Does a negative result on a BRCA1 test mean that someone won't get breast or ovarian cancer?

January 11, 2012

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Genetic testing,

A curious adult from California asks:

"Does a negative result on a BRCA1 test mean that someone won’t get breast or ovarian cancer?"

No, it does not. A BRCA1 test only addresses someone's risks for getting breast cancer because of mutations in their BRCA1 gene. It says nothing about all the other ways to get cancer. A person who gets back a negative result on their BRCA1 test can still get breast or ovarian cancer.

What Test Results Mean

A negative BRCA1 test result can really only tell someone that their BRCA1 gene does not increase their chances for breast or ovarian cancer. And this is the best possible result someone can get from the test. The majority of BRCA1 tests won't even be able to tell you that much.

Many BRCA1 tests look only for known differences that increase someone's chances for breast or ovarian cancer. So for these tests, a negative result means that none of these known variants (as recognized genetic differences are called) were found. The results say nothing about rare or previously unknown differences that can lead to cancer.

In fact, even the very expensive test that looks at every last letter of the BRCA1 gene is not foolproof. If the test finds a previously unidentified difference, scientists won't know what its effects might be. Maybe it increases someone's chances for cancer, maybe not.

BRCA1 and BRCA2 genes.
Genetic tests for BRCA look for variations in a person’s BRCA genes. However, we can only make conclusions about cancer risk if the tests identify known mutations. Via Wikimedia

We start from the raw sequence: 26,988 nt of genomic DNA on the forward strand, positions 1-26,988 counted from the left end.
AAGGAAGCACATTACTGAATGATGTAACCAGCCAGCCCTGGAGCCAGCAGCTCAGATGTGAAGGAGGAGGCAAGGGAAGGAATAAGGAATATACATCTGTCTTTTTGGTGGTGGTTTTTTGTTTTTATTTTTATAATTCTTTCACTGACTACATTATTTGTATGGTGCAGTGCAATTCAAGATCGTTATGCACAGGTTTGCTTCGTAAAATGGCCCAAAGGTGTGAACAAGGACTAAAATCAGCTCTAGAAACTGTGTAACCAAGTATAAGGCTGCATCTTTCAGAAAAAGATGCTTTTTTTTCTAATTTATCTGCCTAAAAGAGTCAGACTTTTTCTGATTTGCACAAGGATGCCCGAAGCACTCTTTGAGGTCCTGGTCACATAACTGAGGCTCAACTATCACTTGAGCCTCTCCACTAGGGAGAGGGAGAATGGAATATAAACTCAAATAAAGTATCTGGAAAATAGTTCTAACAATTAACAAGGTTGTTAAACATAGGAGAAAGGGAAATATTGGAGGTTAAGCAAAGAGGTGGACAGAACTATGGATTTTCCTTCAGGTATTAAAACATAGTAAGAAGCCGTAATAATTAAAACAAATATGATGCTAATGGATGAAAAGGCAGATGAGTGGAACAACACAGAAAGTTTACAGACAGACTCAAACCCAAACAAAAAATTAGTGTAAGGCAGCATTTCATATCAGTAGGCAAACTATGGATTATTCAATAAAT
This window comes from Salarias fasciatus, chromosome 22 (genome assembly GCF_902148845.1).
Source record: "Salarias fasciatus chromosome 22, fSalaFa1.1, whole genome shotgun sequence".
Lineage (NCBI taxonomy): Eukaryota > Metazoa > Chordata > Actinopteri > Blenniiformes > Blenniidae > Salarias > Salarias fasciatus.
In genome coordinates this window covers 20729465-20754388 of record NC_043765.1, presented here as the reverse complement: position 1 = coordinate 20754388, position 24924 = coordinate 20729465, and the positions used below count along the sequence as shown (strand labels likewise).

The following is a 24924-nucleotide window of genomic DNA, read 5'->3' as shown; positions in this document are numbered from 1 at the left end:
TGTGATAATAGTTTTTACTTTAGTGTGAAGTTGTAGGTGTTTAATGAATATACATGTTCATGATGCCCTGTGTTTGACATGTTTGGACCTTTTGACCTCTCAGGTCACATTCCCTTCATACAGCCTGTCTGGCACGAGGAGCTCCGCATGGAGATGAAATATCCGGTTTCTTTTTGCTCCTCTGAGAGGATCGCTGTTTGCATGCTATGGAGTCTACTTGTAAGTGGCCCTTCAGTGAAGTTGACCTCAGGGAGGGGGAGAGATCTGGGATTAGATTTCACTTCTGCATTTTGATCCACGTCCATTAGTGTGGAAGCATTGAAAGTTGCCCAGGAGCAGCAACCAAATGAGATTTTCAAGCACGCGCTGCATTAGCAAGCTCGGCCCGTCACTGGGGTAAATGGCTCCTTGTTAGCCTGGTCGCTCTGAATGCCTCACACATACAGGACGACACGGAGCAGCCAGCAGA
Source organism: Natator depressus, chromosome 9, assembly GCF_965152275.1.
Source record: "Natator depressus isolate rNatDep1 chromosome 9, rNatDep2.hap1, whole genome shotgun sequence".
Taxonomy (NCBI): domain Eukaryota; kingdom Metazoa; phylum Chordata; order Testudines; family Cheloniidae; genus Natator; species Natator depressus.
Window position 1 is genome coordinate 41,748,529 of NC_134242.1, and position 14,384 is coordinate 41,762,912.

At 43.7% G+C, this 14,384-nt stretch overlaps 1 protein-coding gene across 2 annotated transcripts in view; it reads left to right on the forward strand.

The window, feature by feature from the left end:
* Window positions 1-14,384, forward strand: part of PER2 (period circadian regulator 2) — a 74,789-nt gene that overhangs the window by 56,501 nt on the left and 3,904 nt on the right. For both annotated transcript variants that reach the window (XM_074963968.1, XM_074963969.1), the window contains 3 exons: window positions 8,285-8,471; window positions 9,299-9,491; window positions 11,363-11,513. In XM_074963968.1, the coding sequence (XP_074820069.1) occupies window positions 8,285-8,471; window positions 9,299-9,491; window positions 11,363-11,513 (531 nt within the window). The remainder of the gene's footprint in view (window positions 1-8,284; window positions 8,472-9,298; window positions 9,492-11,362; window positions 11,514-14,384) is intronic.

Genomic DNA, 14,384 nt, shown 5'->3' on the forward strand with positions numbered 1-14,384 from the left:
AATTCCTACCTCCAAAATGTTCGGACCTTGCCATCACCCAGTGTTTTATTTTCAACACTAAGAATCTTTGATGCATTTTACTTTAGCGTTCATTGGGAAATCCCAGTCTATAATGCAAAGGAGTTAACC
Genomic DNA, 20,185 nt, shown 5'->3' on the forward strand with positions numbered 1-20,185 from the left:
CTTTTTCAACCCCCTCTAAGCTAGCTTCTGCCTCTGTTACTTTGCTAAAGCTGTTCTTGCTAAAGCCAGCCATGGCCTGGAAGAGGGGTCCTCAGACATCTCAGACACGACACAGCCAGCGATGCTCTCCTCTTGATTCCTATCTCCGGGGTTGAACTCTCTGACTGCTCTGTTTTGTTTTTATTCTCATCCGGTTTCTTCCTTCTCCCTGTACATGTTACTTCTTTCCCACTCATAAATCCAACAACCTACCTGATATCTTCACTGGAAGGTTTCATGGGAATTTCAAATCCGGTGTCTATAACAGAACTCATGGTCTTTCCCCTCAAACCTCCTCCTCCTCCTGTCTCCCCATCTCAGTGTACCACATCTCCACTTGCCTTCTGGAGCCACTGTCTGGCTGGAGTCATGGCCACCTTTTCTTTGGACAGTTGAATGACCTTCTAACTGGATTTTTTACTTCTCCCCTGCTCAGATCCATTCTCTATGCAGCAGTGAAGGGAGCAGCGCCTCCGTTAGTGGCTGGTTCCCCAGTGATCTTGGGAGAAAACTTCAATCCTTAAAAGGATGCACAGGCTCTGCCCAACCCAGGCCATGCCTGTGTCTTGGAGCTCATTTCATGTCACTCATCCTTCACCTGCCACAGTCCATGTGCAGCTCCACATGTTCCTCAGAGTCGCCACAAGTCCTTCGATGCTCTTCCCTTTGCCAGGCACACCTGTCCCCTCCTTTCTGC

And all of this is just for BRCA1-related cancer. As I said, there are lots of ways to get breast or ovarian cancer and BRCA1 is just one of them. BRCA1 test results say nothing about all of the other ways.

So a negative result does not mean someone won't get cancer. In fact, it may not even tell the whole story with regards to BRCA1-linked cancer risk. Even a positive result does not mean breast or ovarian cancer for sure. It only means an increased chance of getting cancer.

There are plenty of people with a concerning difference in their BRCA1 gene who do not get cancer. And plenty of women with no disease causing differences that end up with cancer. 

Messy Genetic Tests

As you can tell, genetic tests can be a messy business. They often aren't like the simpler, single gene tests that can tell someone definitively whether they will get a disease or not (think cystic fibrosis or sickle cell anemia). Most genetic tests are much messier than that because the genetics of the disease are much more complicated.

As I've explained, the results of a BRCA1 test are not cut and dried. A positive result means an increased risk and a negative one means a probable decreased risk for BRCA1-related cancer. Neither result says definitively whether someone will develop breast or ovarian cancer.

And the BRCA1 test is one of the strongest of these types of tests out there. Many are even less conclusive.

Breast cancer cells.